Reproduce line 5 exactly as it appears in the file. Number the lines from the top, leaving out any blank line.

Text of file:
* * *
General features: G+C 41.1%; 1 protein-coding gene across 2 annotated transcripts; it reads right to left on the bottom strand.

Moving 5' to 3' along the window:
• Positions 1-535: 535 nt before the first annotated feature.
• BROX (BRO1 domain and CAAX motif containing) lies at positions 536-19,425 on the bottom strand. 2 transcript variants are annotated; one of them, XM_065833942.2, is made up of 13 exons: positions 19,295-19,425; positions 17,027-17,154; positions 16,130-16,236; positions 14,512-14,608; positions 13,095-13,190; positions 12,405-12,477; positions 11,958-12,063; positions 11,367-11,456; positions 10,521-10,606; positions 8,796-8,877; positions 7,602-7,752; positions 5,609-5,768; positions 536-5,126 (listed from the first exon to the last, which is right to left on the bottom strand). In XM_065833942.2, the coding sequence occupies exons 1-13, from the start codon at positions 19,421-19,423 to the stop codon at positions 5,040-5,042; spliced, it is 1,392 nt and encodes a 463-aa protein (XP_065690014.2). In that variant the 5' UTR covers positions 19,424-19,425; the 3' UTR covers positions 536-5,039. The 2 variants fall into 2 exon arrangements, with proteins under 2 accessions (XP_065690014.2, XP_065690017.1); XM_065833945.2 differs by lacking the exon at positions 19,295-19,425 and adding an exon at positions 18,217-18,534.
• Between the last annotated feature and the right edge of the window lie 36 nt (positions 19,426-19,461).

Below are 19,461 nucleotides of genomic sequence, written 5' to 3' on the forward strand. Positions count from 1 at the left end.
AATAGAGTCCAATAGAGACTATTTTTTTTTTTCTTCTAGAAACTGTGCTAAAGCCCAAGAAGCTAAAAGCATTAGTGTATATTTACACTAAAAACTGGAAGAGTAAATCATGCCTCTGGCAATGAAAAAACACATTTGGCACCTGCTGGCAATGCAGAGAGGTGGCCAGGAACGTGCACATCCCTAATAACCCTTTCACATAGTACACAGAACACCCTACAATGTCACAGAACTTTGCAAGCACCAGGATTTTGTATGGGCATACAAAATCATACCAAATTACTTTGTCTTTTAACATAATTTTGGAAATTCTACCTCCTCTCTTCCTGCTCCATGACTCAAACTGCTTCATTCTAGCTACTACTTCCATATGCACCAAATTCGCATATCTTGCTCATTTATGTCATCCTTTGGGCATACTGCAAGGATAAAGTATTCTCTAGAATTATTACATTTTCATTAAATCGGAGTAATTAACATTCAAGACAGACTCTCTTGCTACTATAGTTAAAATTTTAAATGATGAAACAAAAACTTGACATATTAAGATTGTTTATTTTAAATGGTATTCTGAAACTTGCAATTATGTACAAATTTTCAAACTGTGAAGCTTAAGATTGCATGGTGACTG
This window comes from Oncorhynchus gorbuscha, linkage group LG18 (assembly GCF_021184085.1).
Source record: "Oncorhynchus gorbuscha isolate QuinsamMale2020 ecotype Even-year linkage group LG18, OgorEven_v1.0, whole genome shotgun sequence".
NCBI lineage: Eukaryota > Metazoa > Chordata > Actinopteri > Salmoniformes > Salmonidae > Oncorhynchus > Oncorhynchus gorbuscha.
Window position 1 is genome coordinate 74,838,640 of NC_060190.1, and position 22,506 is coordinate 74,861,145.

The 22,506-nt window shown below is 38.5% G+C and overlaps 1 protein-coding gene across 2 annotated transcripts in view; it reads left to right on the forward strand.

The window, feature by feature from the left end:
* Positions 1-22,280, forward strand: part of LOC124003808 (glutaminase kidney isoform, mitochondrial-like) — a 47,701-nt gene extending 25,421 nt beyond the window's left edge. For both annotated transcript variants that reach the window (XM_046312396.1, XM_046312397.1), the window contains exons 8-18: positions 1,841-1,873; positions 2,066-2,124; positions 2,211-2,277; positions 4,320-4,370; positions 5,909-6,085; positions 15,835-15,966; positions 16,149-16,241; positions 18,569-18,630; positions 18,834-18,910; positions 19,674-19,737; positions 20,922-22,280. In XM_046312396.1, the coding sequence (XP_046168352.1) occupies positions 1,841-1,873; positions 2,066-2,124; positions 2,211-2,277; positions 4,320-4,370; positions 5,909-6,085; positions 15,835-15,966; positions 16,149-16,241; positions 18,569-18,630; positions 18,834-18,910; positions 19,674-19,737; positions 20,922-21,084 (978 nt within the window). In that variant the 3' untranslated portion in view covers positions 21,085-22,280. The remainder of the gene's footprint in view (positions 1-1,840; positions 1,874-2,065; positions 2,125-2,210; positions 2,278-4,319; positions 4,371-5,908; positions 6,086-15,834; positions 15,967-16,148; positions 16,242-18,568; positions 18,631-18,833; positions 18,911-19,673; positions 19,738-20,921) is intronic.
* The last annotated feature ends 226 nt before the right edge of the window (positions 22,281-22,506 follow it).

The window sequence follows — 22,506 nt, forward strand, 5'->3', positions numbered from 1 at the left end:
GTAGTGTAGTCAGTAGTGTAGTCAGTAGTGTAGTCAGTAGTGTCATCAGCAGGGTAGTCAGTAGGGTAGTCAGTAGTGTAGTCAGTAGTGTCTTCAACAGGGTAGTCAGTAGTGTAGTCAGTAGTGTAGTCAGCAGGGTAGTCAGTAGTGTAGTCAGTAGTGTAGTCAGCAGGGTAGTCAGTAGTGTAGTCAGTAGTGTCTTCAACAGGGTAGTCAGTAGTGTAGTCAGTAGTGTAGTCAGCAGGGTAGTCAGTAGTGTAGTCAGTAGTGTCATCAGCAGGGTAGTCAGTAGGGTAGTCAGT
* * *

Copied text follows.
• Between the last annotated feature and the right edge of the window lie 36 nt (positions 19,426-19,461).